Can you afford not to go to university? – Agenda – The World Economic Forum

English: Official logo of the World Economic F...

English: Official logo of the World Economic Forum. (Photo credit: Wikipedia)

The WEF reports that new data shows that millennials with a higher education have a better chance of finding well paid work.

Source: Can you afford not to go to university? – Agenda – The World Economic Forum

I’ll go along with the assertion that university education is increasingly important but it’s not that simple. Firstly, some university degrees are much more useful than others – there are two qualifiers, the status of the university and the subject studied.

However, the article misses the point completely about less academic millennials, they need apprenticeships to learn skills too. Why are these readily available in Germany but less so in other advanced countries?

Overall, there’s an important need to match supply and demand – for now, there are too many imperfections in the education system. Surely, the education system should generate millennials with the right skills to match available jobs? Also there’s a need for millennials to mix more broadly, not just at university. I think there’s an increasing case to bring back national service – this doesn’t need to be restricted to military service, it could cover social care and community work.

Education is important but it’s not a panacea. For many young people practical skills are possibly more marketable than their education.

Thoughts?

 

Opinion – George Osborne’s economic miracle is built on a mountain of personal debt | Owen Jones | Opinion | The Guardian – John Gelmini

Like Dr Alf, I normally would not agree with Owen Jones and having seen him on television, I find him nauseating. However, I separated my feelings about this man from what he was writing and then read the Guardian piece which is factually correct.

The present position under George Osborne has to be seen against worker productivity in this country and the record of UK bosses in terms of investment in the future to be fully understood.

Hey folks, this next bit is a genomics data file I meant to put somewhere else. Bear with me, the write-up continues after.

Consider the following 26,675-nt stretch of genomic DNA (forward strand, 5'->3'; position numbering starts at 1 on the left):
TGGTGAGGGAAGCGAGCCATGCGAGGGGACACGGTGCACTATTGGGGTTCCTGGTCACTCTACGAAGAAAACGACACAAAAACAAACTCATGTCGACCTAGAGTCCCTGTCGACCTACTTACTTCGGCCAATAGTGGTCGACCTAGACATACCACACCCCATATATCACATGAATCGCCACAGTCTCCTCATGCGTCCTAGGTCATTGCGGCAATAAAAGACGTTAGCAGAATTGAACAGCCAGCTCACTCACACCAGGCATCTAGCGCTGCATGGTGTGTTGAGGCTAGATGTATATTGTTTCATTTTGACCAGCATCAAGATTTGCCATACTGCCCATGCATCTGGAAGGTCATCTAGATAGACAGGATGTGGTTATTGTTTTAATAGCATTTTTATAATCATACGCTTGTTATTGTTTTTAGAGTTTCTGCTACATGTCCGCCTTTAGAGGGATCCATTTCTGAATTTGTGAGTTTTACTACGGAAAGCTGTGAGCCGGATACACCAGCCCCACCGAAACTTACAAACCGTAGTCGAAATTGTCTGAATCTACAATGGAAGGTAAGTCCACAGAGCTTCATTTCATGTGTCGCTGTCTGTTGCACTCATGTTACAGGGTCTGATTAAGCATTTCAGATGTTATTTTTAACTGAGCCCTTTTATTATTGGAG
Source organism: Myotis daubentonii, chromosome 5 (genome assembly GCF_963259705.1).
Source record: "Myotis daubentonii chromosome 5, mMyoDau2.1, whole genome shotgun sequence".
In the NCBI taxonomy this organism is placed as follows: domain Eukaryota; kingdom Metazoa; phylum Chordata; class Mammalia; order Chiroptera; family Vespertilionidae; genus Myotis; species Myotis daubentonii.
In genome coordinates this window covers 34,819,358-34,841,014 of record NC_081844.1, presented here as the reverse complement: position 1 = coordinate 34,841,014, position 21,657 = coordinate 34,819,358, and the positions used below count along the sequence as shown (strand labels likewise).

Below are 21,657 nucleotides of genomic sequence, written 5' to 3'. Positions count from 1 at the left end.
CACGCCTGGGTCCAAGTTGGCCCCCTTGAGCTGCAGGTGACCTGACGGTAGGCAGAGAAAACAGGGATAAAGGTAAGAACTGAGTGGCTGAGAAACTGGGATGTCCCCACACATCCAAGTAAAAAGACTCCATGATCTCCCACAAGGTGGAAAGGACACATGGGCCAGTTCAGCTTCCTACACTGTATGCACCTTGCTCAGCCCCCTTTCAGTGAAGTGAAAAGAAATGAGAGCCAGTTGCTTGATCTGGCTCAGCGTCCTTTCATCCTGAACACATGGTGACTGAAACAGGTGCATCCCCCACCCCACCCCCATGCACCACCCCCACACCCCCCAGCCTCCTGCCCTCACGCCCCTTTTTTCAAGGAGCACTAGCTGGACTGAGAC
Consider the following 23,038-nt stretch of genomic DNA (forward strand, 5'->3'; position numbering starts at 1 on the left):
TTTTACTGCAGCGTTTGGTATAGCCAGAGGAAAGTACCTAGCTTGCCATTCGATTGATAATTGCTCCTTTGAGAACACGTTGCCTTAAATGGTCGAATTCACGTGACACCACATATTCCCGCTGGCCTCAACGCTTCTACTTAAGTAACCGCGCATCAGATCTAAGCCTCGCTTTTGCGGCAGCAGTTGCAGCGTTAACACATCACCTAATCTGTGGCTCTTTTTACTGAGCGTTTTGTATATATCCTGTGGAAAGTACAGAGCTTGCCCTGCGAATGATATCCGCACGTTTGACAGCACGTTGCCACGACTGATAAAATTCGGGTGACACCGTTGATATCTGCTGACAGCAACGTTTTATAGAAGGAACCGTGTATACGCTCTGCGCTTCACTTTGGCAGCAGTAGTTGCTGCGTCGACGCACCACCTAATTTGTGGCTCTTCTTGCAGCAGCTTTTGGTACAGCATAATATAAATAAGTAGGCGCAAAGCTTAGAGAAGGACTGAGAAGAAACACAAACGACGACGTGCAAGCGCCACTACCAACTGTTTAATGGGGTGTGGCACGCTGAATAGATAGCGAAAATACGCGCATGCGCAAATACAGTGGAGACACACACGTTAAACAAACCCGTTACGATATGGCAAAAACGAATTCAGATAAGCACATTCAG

Tracking the UK’s productivity against the figures of other nations since the 1850s by looking back at the historical records reveals low worker productivity and a history of non-investment by bosses, coupled with a propensity to import workers from other countries to do the work which the indigenous population cannot or does not want to do.

In the 1800s, it was Irish farm-workers who cut corn and Irish tunnelers who built the London Underground.

In World War 1, Lloyd George the wartime Prime Minister had to bring in the licencing laws which are still with us today to deal with the shortage of artillery shells caused by munitions workers too drunk to complete their allotted shifts. The Germans, even under the full weight of area bombing of cities, were outproducing us by 2.5 to 1 in artillery shells, guns, bombs, bullets, uniforms, gun carriages and explosives and in World War II did exactly the same thing until America efficiency experts were brought in to relay factory floors, install modern methods of production and turret lathes and boring machines capable of getting the country ready to equip 5.5 million men under arms.

People from Southern Italy had to be brought in in the 1960s to make bricks for our council houses because people born here did not want to make bricks and since that time low UK productivity has seen much of the car, steel and clothing industries disappear into the Far East along with shipbuilding, toys, furniture, garden tools, computers and mobile phones.

This lack of productivity and lack of meaningful investment transcends all political parties and has been with us for at least 150 years.

George Osborne is at fault, along with every Chancellor and leader of British industry and their trades union counterparts since their inception.

People afflicted with the idea that the world owes them a living and that they are entitled to always be on holiday, are also at fault, but nobody gives them the message because it is too difficult. It has been made more difficult by bosses paying themselves up to 450 times average worker pay when bonuses and other emoluments are factored in.

It is time this was challenged along with “rewards for failure”.

George Osborne needs to talk to all relevant parties in severe, uncompromising language, but I suspect the UK public are not and never will be ready for such plain speaking, until they run into a financial brick wall.

No doubt Christmas spending will continue to be added to credit card debt, then there will be a short reprieve until the January sales. January credit card statements will as usual cause deep debt hangovers to kick-in.

John Gelmini